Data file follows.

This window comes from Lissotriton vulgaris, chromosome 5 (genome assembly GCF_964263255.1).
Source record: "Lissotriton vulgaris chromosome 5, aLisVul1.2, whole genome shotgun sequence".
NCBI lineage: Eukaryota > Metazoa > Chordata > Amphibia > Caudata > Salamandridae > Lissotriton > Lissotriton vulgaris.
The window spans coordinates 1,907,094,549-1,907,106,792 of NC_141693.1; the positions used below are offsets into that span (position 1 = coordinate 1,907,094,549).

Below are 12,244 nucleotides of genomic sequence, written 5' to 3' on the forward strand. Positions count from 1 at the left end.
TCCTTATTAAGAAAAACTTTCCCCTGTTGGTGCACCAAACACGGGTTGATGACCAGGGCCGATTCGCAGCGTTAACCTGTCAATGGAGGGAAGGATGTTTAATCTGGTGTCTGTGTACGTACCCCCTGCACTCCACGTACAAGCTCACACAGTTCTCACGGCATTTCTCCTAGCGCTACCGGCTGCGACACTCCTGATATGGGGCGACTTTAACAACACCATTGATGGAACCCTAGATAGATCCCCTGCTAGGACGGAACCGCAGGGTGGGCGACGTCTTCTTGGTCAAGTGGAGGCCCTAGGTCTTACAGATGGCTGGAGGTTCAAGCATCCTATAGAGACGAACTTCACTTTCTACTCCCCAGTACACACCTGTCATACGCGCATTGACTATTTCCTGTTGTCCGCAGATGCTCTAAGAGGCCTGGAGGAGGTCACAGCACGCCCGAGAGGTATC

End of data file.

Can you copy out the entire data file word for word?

This window comes from Lissotriton vulgaris, chromosome 5 (genome assembly GCF_964263255.1).
Source record: "Lissotriton vulgaris chromosome 5, aLisVul1.2, whole genome shotgun sequence".
NCBI lineage: Eukaryota > Metazoa > Chordata > Amphibia > Caudata > Salamandridae > Lissotriton > Lissotriton vulgaris.
The window spans coordinates 1,907,094,549-1,907,106,792 of NC_141693.1; the positions used below are offsets into that span (position 1 = coordinate 1,907,094,549).

Below are 12,244 nucleotides of genomic sequence, written 5' to 3' on the forward strand. Positions count from 1 at the left end.
TCCTTATTAAGAAAAACTTTCCCCTGTTGGTGCACCAAACACGGGTTGATGACCAGGGCCGATTCGCAGCGTTAACCTGTCAATGGAGGGAAGGATGTTTAATCTGGTGTCTGTGTACGTACCCCCTGCACTCCACGTACAAGCTCACACAGTTCTCACGGCATTTCTCCTAGCGCTACCGGCTGCGACACTCCTGATATGGGGCGACTTTAACAACACCATTGATGGAACCCTAGATAGATCCCCTGCTAGGACGGAACCGCAGGGTGGGCGACGTCTTCTTGGTCAAGTGGAGGCCCTAGGTCTTACAGATGGCTGGAGGTTCAAGCATCCTATAGAGACGAACTTCACTTTCTACTCCCCAGTACACACCTGTCATACGCGCATTGACTATTTCCTGTTGTCCGCAGATGCTCTAAGAGGCCTGGAGGAGGTCACAGCACGCCCGAGAGGTATC